The Power of Beef's Protein

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If there was a protein contest, beef would surely be crowned the king! Among the powerful package of 10 essential nutrients beef is known for, protein may be one of the most notable. In fact, one 3 oz. cooked serving of beef provides 50% of your Daily Value (25 grams) for this important nutrient - making it an excellent source!

Protein Benefits Infographic

Protein Benefits

A wealth of research1 has linked protein to favorable lifestyle markers such as healthy body weight and/or weight loss, maintaining and building muscle, and overall diet satisfaction. When you’re looking for ways to improve your health, manage your weight or satisfy your appetite, consider all that protein can do for you:

  • Feeling hungry? People who eat a higher-protein diet (about 30% of daily calories from protein) feel more satisfied, which may help prevent overeating.2
  • Protein helps support strong, lean bodies. Eating at least 4 ounces of high-quality protein from foods like beef at each meal provides your body with energy to lead an active lifestyle.3
  • Protein may help cut the fat. Research has shown exercise is more effective for weight management when paired with a higher-protein diet, and beef provides the amino acids necessary for building and replenishing muscles.4

Let's explore the benefits of protein

Protein Throughout the Day


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It's not only important to just get protein in at dinner or lunch, but to spread it throughout your day. This can really maximize the benefits. Aim for 25-30 grams of protein at each meal and you'll start to feel a difference.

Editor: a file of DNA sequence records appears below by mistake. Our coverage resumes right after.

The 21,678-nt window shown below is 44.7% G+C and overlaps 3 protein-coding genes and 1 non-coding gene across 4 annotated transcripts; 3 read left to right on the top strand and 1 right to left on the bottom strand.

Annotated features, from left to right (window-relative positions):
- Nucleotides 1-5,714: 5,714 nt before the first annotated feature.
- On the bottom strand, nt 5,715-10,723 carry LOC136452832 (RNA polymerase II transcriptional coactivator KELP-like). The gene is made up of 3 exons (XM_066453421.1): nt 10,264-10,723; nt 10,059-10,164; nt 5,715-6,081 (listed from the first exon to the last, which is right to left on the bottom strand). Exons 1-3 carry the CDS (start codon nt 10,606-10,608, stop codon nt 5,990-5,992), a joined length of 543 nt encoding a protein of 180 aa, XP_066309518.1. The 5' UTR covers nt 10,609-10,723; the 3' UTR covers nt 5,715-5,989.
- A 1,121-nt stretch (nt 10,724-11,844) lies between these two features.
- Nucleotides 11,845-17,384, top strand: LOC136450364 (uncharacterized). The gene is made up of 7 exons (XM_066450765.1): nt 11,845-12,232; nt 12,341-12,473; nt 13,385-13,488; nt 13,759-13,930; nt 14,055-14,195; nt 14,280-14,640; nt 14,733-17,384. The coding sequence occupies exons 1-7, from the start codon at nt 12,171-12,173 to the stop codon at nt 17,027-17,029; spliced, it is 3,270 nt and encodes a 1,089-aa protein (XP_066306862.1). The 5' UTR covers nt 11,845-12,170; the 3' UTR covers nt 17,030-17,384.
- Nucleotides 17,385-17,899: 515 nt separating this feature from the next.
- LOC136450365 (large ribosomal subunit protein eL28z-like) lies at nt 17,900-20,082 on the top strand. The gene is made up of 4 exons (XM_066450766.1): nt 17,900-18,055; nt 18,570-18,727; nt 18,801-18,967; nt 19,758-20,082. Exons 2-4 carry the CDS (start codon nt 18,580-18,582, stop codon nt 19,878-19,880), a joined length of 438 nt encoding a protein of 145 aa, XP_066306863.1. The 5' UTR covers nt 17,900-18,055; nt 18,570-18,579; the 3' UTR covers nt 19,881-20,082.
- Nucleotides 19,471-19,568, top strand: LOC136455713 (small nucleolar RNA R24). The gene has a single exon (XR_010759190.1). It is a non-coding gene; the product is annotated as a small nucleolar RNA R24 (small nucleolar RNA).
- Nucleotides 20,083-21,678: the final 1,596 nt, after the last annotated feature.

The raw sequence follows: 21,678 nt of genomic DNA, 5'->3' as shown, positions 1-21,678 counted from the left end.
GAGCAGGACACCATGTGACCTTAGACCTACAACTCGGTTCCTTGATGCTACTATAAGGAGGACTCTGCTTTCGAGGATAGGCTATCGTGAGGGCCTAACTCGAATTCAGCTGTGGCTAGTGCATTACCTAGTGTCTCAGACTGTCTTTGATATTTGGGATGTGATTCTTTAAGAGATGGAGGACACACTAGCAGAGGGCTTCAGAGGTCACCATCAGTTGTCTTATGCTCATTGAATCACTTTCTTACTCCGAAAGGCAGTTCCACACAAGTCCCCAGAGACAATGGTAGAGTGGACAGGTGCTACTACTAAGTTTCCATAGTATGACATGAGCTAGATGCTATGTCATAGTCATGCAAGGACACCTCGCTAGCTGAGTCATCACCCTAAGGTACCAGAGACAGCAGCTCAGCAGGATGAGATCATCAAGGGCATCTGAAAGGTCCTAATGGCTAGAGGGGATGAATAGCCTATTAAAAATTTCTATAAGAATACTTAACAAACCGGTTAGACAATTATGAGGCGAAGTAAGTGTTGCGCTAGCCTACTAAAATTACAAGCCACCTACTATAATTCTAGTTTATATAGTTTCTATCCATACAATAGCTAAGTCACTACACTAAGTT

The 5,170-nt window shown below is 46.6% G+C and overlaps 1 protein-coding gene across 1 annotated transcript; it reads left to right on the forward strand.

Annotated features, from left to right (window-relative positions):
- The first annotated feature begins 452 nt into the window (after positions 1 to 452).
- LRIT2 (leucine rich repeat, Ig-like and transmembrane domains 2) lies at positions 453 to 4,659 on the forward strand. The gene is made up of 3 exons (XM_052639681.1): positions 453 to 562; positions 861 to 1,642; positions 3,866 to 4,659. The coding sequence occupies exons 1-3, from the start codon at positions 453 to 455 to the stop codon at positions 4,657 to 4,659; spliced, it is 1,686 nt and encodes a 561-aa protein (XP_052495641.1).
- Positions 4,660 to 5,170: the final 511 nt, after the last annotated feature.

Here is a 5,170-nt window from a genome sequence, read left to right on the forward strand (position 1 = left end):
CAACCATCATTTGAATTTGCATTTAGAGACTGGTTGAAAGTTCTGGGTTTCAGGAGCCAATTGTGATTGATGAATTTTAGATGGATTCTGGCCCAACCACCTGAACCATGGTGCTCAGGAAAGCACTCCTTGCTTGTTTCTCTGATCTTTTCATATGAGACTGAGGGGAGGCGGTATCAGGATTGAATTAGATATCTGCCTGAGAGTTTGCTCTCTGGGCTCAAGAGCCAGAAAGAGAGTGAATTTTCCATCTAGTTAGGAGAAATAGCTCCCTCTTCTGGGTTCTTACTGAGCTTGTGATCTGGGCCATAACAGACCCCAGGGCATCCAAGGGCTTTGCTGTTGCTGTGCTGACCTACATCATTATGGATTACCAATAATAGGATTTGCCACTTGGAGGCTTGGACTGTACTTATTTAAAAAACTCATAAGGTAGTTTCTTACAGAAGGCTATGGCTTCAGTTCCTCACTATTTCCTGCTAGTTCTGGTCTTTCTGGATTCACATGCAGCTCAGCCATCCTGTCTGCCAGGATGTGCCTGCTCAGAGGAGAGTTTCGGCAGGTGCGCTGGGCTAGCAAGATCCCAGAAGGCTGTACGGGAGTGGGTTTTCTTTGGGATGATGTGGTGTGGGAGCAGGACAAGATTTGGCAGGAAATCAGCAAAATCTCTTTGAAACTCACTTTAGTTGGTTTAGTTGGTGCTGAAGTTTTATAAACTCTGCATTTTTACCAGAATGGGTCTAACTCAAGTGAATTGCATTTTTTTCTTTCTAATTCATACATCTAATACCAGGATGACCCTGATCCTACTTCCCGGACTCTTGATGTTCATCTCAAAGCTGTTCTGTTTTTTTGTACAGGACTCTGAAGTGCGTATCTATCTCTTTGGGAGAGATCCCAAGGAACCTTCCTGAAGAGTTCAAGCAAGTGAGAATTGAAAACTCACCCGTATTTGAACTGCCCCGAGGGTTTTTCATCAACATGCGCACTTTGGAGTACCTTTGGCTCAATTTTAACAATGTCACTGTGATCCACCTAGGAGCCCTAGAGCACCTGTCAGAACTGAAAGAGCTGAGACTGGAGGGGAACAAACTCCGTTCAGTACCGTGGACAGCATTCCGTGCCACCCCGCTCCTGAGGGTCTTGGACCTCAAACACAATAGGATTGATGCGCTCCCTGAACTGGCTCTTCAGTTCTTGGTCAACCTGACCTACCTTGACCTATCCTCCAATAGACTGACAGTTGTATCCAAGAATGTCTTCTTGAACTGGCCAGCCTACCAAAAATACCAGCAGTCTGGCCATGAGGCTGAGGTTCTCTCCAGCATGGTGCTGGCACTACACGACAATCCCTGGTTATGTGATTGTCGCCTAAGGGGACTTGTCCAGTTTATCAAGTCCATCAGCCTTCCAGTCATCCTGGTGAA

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  1. Westerterp-Plantenga MS, et al. Dietary protein, metabolism, and body-weight regulation: dose–response effects. Int J Obes 2006;30:S16-S 23.

  2. Paddon-Jones D, et al. Protein, weight management, and satiety. Am J Clin Nutr 2008;87:1558S-61S.

  3. Paddon-Jones D, et al. Role of dietary protein in the sarcopenia of aging. Am J Clin Nutr 2008;87:1562S-6S.

  4. Wolfe, RR. The underappreciated role of muscle in health and disease. Am J Clin Nutr 2006;84:475-82.

  5. Devkota S, Layman D. Protein metabolic roles in treatment of obesity. Curr Opin Clin Nutr Metab Care 2010;13:403-7.

  6. Leidy HJ, et al. Beneficial effects of a higher-protein breakfast on the appetitive, hormonal, and neural signals controlling energy intake regulation in overweight/obese, "breakfast-skipping," late-adolescent girls. Am J Clin Nutr 2013;97:677-88.

  7. Westerterp-Plantenga MS, Luscombe-Marsh N, Lejeune MPGM, Diepvens K, Nieuwenhuizen A, Engelen MPKJ, Deutz NEP, Azzout-Marniche D, Tome D, Westerterp KR. Dietary protein, metabolism, and body-weight regulation: dose–response effects.• Leidy HJ, Bossingham MJ, Mattes RD, Campbell WW. Increased dietary protein intake consumed at breakfast leads to  an initial and sustained feeling of fullness during energy restriction compared to other meal times. Br J Nutr. 2009;101:798-803.

  8. U.S. Department of Agriculture, Agricultural Research Service. 2015. USDA National Nutrient Database for Standard Reference, Release 28.  Available at: http://www.ars.usda.gov/ba/bhnrc/ndl.

  9. Layman DK, et al. Dietary protein and exercise have additive effects on body composition during weight loss in adult women. J Nutr 2005;135:1903-10. Mamerow MM, Mettler JA, English KL, Casperson SL, Arentson-Lantz E, Sheffield-Moore M, Layman DK, Paddon-Jones D. Dietary Protein Distribution Positively Influences 24-h Muscle Protein Synthesis in Healthy Adults. J Nutr. 2014 Jan 29